X-inactivation - A CAT STORY
The calico cat has an illustrious role in the formulation of the X-inactivation hypothesis by Mary Lyon almost 60 years ago (Lyon, 1961; Kalantry and Mueller, 2015). Calico cats are almost exclusively females and comprise of two colors of fur on an otherwise white background. Lyon proposed that this coat color pattern arises due to inactivation of one or the other of the two equivalent X-chromosomes in females early during embryogenesis. In the orange patches in the calico cat shown above, the X-chromosome that harbors the brown allele is inactivated. In brown patches, the X-chromosome with the orange allele is inactivated.
[To answer a question about origins of the white coat color: it is due to an autosomal gene that affects migration of melanocytes - pigment-producing cells; the slower the migration, the more the fur is white. Calico cats often have lots of white fur but rather discrete patches of brown and orange colored fur. Cats with very little white fur and which display a brindled pattern with a more intimate mixture of brown and orange lie at the other end of the spectrum and are referred to as tortoiseshell cats - close cousins of calico cats.]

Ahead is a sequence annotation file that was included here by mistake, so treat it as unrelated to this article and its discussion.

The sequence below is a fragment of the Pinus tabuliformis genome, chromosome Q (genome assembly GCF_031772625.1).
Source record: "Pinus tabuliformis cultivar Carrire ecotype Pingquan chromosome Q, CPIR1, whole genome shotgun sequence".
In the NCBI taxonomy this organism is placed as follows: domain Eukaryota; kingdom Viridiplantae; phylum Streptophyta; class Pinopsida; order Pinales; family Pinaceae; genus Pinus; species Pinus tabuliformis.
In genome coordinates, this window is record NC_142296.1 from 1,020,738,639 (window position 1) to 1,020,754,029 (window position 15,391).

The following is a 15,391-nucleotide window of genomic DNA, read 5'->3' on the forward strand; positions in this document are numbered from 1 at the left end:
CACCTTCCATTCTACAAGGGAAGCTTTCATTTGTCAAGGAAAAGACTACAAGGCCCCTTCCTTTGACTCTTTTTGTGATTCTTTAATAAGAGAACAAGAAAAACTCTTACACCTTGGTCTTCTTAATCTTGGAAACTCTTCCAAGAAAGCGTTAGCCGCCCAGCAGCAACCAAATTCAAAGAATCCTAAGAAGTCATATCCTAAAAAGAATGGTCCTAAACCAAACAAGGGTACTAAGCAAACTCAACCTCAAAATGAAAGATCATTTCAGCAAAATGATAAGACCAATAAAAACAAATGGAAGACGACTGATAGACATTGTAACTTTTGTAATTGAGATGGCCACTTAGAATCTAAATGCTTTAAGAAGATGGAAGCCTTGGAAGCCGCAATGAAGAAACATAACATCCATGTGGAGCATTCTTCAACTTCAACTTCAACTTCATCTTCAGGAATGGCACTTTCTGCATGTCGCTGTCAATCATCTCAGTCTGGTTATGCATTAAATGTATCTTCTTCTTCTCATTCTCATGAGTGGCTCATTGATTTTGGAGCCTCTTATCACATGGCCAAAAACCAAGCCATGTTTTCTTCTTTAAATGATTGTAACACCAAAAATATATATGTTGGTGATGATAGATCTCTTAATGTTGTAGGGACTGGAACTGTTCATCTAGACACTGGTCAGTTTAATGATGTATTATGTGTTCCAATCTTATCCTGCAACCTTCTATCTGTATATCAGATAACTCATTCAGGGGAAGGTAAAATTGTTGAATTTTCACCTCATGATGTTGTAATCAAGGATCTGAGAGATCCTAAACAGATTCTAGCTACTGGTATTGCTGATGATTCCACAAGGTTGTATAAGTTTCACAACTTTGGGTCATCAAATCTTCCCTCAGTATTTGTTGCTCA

The second key feature - arguably the more important one - of Lyon’s hypothesis is that X-inactivation is a very stable phenomenon and that the discreteness of the coat color patches is due to clonal expansion of early embryonic progenitor cells that had inactivated one or the X-chromosome. The implication being that once inactivated, replicated copies of the inactive X-chromosome are stably maintained as inactive through many rounds of cell division. Like the calico cat coat color, almost all eutherian female mammals are mosaics. Each tissue in females can consist of a mixed population of cells, with some cells inactivating one X-chromosome and other cells the other X-chromosome.
That two identical or nearly-identical X-chromosomes can become transcriptionally divergent and that this difference is stably transmitted across many cell division cycles have made X-inactivation a paragon of epigenetic transcriptional regulation. (To be sure, we do NOT work on cats!)